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Hall Supports State Of Texas In Challenge To President's Health Care Reform


Location: Washington, DC

Rep. Ralph Hall (R-TX/4) joined Texas Republicans today in holding a press conference in the Capitol in support of the Texas Attorney General's court challenge to the health care reform bill that the President signed into law on Tuesday.

"This health care bill encroaches on the rights of the States as outlined in the Constitution," Hall said. "It imposes new federal Medicaid enrollment standards and dramatic Medicaid spending increases on the States, including mandatory spending of more than $24 billion in the State of Texas."

On Tuesday, Texas Attorney General Greg Abbott and 12 state attorneys general filed a legal action challenging the constitutionality of the federal health care law. They contend that the new law infringes upon Americans' protected individual liberties, encroaches upon the states' guaranteed sovereignty, forces states to spend billions of additional dollars on entitlement programs, and violates the Tenth Amendment, which states that powers not granted to the federal government nor prohibited to the states are reserved to the states or the people.

"These are legitimate concerns -- among many others -- in the President's health care law," Hall said. "I support this court challenge, and I am also cosponsoring several bills in the House to repeal the Democrats' flawed health care reforms and to prevent funds from being used for their implementation."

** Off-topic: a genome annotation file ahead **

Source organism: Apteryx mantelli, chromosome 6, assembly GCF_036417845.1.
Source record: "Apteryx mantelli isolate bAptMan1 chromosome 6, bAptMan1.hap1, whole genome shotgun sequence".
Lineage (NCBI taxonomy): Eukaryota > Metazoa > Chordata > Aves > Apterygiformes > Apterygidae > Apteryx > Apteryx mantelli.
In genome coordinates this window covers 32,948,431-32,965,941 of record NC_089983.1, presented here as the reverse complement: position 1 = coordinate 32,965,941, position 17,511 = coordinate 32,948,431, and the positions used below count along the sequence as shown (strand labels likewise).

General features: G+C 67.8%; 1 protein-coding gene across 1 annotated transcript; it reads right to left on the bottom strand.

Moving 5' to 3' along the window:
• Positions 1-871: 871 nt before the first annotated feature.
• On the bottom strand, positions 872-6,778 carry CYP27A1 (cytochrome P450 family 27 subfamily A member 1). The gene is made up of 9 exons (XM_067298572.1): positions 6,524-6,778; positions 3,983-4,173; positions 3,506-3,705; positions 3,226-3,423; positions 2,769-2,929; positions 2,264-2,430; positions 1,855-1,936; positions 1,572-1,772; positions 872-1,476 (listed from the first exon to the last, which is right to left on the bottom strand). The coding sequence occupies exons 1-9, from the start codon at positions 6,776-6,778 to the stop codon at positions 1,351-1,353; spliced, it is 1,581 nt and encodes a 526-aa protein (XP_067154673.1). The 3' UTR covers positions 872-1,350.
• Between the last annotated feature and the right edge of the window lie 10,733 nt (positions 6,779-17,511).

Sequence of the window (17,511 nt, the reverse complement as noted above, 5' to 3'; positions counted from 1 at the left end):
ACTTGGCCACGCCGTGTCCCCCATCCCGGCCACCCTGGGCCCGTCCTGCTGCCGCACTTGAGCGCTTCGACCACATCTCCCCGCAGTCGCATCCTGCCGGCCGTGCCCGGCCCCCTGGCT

"This law is a massive expansion of government control of one-sixth of the economy and does not have the support of a majority of the people nor bipartisan support from the Congress," Hall reiterated. "My constituents are overwhelmingly against this radical change and are worried about the cost of these reforms on taxpayers, the fear of rising health care costs and rationing of care, and a government takeover of our health care system."

Hall also repeated his concerns about the deals that were made to achieve the votes for passage. "Deals were made in the Senate in exchange for votes, and until a week ago, the House did not have the votes to pass this bill. Under the statute of limitations, we have five years to investigate what happened and prosecute those who offered or accepted bribes in exchange for their vote. The American people deserve to know the truth."

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